The integrated signage systems of modern transport networks have become an increasingly important part of high-speed travel. Back in the day, Margaret Calvert and Jock Kinneir designed a typeface for motorway signage and for British Rail.
Now the typeface for the railway network has been up upgraded. You can read about it here
Here is a diagram from the Sunday Times, Eureka; History of Invention from 1970.
The diagram is from the entry about steam railways and shows the shrinking effect, on geography, of mechanical railway acceleration in the middle of the 19C. Of course, the diagram is a generalisation…the country didn’t get smaller in such a regular way.
The geographical distortions associated with the acceleration of the railway machine-ensemble are much more complex, especially after the great cull of smaller lines, and the increasing speed of the main lines from 1960 onward.
Still, this is a diagram from 1970s; for a newspaper.
Here is a film of an American steam train winding its way through the mountains. The driver, Steve, is giving the whistle his best blast. There’s a corny voice-over at the beginning which is best to ignore…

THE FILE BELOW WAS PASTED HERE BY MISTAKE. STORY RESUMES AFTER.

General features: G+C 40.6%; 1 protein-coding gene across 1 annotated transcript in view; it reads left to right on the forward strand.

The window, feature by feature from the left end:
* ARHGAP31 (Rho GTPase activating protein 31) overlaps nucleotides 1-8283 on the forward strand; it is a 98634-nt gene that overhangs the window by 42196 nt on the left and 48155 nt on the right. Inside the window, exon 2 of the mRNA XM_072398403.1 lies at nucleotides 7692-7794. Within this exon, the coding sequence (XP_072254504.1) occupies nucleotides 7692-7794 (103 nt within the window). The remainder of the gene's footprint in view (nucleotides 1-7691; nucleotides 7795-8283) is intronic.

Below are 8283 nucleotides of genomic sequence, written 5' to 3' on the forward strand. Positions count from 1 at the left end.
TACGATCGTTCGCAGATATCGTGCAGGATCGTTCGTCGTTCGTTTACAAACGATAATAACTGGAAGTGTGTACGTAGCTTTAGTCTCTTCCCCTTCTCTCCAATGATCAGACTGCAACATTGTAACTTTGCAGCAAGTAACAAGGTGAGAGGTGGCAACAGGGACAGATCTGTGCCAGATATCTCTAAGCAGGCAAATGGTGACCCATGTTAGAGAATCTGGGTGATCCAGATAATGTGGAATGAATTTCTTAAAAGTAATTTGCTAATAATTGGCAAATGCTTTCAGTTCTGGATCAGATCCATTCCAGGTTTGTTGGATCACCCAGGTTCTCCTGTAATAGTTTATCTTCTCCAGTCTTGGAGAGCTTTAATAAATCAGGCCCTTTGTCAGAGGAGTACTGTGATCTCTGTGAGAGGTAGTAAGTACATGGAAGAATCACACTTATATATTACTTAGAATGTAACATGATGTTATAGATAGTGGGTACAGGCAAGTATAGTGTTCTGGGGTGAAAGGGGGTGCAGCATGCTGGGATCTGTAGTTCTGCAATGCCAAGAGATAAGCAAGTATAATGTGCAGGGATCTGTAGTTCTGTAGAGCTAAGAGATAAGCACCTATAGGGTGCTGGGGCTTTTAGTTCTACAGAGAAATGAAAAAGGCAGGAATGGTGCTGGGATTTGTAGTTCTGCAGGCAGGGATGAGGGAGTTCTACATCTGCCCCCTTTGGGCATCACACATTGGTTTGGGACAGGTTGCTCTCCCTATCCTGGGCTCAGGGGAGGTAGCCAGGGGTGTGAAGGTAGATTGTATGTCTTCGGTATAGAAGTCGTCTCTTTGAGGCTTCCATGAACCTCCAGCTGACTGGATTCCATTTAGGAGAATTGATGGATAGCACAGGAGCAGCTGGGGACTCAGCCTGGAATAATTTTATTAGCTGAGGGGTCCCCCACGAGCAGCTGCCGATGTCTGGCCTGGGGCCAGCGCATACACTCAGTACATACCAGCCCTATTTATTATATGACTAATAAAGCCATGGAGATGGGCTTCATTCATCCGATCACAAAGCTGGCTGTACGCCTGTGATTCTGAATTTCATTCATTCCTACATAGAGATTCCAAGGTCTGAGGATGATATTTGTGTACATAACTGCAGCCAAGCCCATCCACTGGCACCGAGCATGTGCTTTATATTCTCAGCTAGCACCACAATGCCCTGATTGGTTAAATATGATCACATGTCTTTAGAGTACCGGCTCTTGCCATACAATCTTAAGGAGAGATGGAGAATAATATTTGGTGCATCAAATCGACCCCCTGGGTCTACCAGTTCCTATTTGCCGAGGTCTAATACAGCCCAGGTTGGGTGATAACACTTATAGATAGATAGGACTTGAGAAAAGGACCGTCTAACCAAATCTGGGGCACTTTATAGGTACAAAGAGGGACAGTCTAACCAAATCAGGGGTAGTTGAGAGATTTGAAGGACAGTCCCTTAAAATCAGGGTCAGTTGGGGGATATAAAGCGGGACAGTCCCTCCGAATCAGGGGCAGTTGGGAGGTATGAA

Quite apart from the lovely whistle sound, there is a plangent echo as the sound disappears into the vast landscape.
I’ve discovered that British and French whistles have a very different sound , and modern air horns have power, but less soul.
I’ve posted before about the music of the rails and about how all of American popular music derives from the sound of the railway track. I realised watching and listening to these films, that in addition to the track and mechanical sounds of the train, there are important additional sounds devolving from the warning bells of railway crossings and the echo-effects of the whistle. US locos have a bell on the front too.
All these sounds change in relation to each other as the train moves…producing strange doppler effects which are specific to being at tack-side, or on the train.
The soundscape of train travel is so strange and beautiful.
PS I was reminded of Moondog’s Tugboat Toccata and the lovely tug-boat whistle at the start of that piece. I discovered his equally lovely Choo Choo Lullaby